Man, what a week.
Last week was, in theory, an extra-short week. Monday was an Easter holiday and Friday was Anzac Day (a national holiday here in Oz). It should have been an easy week.
It all turned pear-shaped on Wednesday. It involved what should have been a relatively simple software upgrade. There wasn't any single major problem but a series of minor ones that blew it out into a 24-hour work day. I crawled into bed at 9am Thursday and slept most of the day.
If that wasn't enough, on Friday a report arrived that my OpenSSH AIX packages had a linkage problem that caused them to look in the current directory before the system directories. This would have been merely annoying for regular binaries, but since some of the binaries are setuid root, creating a fake library (libc, for example) in the current directory and running one of the setuid binaries, an unprivileged user could get root. Gadzooks!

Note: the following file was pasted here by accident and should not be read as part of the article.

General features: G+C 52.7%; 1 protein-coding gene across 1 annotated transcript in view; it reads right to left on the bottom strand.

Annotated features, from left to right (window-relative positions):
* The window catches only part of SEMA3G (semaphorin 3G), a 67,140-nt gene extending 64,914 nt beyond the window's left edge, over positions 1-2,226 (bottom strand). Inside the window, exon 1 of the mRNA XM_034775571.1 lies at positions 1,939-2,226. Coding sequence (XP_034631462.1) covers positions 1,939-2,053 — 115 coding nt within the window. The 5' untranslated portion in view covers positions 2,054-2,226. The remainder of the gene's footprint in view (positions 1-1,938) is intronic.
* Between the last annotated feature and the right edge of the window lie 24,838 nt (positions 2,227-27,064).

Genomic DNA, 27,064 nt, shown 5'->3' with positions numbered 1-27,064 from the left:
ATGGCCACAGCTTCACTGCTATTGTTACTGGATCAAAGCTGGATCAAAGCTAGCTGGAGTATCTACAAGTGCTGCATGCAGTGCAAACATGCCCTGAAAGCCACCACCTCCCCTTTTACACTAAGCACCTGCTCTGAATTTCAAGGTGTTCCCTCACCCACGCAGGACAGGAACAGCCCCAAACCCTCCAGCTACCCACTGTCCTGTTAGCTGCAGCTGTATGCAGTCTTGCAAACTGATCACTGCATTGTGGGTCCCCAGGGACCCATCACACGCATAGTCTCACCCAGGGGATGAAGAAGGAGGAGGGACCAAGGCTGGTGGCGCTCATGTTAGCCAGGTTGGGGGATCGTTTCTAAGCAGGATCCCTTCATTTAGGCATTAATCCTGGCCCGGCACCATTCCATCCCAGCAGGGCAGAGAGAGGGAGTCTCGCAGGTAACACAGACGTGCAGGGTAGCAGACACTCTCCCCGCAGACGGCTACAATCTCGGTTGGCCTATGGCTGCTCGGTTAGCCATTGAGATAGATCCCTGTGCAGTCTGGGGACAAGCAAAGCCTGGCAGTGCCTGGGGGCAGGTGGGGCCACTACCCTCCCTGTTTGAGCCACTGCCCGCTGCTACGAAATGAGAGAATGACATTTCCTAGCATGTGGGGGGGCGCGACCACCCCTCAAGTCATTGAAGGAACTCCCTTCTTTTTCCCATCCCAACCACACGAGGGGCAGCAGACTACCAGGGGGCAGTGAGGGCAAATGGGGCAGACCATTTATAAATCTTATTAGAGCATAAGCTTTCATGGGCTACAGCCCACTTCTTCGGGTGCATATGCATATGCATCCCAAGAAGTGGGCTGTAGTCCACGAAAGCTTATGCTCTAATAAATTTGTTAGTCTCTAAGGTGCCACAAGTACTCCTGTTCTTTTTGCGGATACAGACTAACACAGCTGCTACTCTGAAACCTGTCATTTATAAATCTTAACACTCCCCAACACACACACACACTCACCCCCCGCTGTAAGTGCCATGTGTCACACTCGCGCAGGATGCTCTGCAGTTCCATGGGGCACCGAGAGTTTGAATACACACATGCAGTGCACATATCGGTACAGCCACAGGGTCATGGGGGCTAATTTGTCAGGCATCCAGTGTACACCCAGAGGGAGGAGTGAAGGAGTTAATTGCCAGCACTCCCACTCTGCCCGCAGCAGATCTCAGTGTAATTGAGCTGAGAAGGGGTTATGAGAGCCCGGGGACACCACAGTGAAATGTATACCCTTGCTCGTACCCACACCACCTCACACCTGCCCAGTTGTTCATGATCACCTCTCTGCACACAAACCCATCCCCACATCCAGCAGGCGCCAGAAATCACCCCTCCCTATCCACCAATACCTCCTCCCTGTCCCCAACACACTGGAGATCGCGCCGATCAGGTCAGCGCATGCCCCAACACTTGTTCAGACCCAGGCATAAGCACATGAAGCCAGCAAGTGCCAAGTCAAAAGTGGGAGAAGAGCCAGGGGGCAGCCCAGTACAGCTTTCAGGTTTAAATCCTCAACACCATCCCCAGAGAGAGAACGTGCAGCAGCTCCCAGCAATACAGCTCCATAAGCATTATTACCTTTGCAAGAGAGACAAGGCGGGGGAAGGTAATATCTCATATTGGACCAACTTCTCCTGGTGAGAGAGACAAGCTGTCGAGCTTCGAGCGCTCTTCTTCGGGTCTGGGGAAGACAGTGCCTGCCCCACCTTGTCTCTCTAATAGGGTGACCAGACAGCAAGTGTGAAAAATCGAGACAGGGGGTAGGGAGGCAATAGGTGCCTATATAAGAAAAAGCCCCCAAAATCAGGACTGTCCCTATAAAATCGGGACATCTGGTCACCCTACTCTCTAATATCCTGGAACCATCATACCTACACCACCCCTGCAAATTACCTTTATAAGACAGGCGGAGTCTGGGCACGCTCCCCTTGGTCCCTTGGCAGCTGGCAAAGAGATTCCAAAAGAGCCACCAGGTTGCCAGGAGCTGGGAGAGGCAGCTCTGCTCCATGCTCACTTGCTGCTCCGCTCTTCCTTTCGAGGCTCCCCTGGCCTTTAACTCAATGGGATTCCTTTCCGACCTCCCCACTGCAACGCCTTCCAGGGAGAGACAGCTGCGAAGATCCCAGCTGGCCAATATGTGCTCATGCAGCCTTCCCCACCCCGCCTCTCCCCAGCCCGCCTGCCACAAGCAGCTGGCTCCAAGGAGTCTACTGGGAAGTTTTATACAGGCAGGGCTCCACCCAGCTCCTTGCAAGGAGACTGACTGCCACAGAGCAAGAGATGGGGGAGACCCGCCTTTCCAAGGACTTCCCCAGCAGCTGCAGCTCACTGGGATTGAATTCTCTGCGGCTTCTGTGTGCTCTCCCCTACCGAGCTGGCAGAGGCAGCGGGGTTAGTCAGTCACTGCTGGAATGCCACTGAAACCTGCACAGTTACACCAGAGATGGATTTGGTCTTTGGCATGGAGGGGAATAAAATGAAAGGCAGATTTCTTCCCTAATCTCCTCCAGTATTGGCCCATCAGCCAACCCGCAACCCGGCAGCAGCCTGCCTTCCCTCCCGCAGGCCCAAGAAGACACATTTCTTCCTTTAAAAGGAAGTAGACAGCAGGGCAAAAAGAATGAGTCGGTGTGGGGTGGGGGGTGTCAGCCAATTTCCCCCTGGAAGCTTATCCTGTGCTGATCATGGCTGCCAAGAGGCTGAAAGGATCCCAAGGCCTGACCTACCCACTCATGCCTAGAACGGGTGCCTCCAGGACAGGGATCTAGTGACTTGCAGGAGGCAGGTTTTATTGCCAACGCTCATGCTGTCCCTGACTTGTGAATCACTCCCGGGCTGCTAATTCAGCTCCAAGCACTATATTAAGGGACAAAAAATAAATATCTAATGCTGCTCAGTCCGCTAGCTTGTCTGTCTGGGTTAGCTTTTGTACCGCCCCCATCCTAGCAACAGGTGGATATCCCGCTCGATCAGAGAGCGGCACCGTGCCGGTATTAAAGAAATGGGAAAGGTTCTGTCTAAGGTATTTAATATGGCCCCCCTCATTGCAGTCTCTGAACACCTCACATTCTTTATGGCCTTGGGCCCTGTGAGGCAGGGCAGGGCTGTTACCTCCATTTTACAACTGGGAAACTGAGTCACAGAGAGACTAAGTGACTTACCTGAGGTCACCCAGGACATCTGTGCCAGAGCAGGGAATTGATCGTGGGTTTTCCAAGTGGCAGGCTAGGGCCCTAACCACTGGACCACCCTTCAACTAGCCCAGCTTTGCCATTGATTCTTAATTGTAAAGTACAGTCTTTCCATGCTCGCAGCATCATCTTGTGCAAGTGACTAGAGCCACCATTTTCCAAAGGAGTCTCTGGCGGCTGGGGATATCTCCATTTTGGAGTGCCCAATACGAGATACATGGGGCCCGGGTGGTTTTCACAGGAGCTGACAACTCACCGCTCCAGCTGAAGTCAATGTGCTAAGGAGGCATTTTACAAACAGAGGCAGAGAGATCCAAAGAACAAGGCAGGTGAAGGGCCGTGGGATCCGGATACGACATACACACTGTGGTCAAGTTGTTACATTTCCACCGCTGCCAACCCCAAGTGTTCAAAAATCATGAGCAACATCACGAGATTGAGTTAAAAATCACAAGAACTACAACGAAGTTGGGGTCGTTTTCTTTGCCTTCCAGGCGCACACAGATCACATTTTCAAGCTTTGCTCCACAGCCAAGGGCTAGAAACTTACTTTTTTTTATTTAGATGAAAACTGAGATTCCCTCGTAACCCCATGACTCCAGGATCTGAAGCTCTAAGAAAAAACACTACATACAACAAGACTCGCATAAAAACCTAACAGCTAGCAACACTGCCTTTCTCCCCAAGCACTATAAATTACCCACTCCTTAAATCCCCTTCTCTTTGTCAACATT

Worse, investigation showed that the problem was not limited to my binaries but would be generated by any version of OpenSSH on AIX when compiled with gcc. If you use AIX and have an OpenSSH compiled with gcc, including mine, go upgrade them right now. I'll wait.
I did some more reading (the best info I found was a proftpd readme) and checked the older releases. Convinced that it was a real problem, I wrote a quick patch to set sane compiler flags, which I included in a report to the OpenSSH core team.
I spent a good part of the weekend exchanging emails, and testing the patch. I found that it didn't work with gcc when configured with gas, which was fixed and another patch released. I also pulled the vulnerable binaries from my page and put up replacements.
This is the first time I've been involved in this type of security advisory (before the event, anyway), and it feels like walking a tightrope: notifying the people who need to know balanced against notifying too many and risking the details getting out; getting enough test coverage of the proposed fix balanced against the risk of shipping a broken patch.